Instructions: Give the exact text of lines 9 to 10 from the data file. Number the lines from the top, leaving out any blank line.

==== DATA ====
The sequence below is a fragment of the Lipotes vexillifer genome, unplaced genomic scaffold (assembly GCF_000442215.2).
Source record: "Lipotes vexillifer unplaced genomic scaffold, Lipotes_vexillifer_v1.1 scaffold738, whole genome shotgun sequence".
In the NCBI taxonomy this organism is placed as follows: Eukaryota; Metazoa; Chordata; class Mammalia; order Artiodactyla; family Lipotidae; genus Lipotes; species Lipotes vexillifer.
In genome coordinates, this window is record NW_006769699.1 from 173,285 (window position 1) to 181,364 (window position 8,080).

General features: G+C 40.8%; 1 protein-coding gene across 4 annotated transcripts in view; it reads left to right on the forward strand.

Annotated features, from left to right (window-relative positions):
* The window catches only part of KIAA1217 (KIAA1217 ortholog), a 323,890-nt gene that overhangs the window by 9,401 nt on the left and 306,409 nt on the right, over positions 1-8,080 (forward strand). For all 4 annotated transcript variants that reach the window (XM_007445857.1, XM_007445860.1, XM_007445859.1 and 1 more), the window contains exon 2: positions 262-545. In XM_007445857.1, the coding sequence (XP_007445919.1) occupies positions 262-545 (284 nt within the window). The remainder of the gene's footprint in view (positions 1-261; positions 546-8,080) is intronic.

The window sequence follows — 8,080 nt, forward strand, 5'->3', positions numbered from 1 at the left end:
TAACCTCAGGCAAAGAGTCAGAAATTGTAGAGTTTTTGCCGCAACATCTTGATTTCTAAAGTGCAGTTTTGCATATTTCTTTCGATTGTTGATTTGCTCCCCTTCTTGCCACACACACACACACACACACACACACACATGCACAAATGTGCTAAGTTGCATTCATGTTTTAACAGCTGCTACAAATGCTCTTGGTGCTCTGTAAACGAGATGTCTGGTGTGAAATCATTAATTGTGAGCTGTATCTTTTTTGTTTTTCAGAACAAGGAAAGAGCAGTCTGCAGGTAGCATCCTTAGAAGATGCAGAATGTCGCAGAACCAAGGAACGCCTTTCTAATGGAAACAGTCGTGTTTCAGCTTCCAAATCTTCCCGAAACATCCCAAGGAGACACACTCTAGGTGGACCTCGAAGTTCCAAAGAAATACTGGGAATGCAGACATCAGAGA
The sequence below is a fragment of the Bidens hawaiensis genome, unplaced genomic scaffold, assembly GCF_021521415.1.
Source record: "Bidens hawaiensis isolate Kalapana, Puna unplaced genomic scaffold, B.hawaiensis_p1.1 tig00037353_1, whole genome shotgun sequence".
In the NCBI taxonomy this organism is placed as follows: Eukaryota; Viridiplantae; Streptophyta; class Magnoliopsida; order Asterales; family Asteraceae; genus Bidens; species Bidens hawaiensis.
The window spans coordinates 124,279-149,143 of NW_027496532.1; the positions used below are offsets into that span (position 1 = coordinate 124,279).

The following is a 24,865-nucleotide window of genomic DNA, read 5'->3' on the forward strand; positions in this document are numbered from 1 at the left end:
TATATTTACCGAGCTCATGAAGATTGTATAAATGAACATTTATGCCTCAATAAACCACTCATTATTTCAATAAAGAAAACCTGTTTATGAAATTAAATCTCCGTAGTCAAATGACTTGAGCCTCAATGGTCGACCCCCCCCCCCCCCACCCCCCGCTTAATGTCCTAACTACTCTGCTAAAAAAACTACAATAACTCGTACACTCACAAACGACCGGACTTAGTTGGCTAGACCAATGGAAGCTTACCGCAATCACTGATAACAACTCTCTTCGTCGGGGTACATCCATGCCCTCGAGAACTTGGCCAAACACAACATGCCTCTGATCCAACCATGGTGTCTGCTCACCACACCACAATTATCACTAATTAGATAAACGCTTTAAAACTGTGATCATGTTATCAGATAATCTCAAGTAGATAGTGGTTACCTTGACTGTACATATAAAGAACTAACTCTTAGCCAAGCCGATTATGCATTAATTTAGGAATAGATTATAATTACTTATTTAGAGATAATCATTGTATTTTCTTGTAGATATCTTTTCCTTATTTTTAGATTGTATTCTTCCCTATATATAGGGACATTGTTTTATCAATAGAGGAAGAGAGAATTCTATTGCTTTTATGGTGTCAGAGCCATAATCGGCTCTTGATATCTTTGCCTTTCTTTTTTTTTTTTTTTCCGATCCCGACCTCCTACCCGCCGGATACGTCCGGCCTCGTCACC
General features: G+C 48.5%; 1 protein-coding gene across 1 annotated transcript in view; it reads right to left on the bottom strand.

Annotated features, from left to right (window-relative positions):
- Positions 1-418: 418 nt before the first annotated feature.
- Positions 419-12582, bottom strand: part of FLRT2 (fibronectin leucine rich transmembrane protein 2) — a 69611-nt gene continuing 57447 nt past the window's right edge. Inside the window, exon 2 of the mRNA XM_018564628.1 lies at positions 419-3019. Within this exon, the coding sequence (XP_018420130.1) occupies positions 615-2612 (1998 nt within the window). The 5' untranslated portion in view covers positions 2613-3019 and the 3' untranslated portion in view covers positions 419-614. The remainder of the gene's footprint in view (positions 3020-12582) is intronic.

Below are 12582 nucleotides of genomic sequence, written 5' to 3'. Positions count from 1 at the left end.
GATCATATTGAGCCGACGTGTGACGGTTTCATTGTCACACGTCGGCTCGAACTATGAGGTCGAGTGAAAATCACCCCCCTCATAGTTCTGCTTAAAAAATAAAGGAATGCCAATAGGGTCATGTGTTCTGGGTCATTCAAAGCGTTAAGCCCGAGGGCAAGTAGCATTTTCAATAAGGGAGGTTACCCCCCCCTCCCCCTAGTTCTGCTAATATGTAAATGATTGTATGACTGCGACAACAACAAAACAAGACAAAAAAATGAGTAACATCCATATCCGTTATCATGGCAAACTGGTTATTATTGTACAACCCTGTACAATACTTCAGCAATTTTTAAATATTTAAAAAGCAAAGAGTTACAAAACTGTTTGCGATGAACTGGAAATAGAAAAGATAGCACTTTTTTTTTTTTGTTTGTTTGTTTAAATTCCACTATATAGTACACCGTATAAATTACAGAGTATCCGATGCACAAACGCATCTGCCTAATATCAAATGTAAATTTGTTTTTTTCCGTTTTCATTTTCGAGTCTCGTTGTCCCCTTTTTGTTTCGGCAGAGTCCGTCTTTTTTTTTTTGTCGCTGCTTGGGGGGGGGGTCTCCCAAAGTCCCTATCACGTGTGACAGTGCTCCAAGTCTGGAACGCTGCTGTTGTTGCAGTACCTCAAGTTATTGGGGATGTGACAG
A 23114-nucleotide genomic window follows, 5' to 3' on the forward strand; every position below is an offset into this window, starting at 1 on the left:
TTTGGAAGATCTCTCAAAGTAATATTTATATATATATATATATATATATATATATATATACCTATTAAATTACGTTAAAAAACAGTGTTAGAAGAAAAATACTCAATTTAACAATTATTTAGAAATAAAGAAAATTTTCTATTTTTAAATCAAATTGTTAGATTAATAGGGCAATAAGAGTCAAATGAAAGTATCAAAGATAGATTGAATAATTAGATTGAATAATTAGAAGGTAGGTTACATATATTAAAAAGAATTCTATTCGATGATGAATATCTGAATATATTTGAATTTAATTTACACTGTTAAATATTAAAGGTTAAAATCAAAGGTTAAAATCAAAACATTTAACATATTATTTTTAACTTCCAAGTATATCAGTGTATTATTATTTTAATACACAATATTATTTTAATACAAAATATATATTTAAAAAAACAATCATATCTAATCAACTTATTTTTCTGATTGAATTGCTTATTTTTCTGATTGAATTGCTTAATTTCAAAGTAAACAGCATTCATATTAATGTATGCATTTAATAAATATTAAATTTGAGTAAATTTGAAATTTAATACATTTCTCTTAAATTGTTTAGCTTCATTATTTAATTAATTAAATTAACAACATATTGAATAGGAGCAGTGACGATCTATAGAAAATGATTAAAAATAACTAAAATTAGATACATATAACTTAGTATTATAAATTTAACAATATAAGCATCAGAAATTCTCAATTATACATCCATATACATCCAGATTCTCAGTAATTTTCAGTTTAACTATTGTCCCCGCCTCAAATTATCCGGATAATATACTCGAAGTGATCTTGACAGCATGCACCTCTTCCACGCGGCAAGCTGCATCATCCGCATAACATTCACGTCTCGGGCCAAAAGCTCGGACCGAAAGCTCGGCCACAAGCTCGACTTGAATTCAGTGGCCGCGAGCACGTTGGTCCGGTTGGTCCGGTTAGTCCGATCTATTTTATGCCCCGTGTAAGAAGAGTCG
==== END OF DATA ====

TAACCTCAGGCAAAGAGTCAGAAATTGTAGAGTTTTTGCCGCAACATCTTGATTTCTAAAGTGCAGTTTTGCATATTTCTTTCGATTGTTGATTTGCTCCCCTTCTTGCCACACACACACACACACACACACACACACATGCACAAATGTGCTAAGTTGCATTCATGTTTTAACAGCTGCTACAAATGCTCTTGGTGCTCTGTAAACGAGATGTCTGGTGTGAAATCATTAATTGTGAGCTGTATCTTTTTTGTTTTTCAGAACAAGGAAAGAGCAGTCTGCAGGTAGCATCCTTAGAAGATGCAGAATGTCGCAGAACCAAGGAACGCCTTTCTAATGGAAACAGTCGTGTTTCAGCTTCCAAATCTTCCCGAAACATCCCAAGGAGACACACTCTAGGTGGACCTCGAAGTTCCAAAGAAATACTGGGAATGCAGACATCAGAGA
The sequence below is a fragment of the Bidens hawaiensis genome, unplaced genomic scaffold, assembly GCF_021521415.1.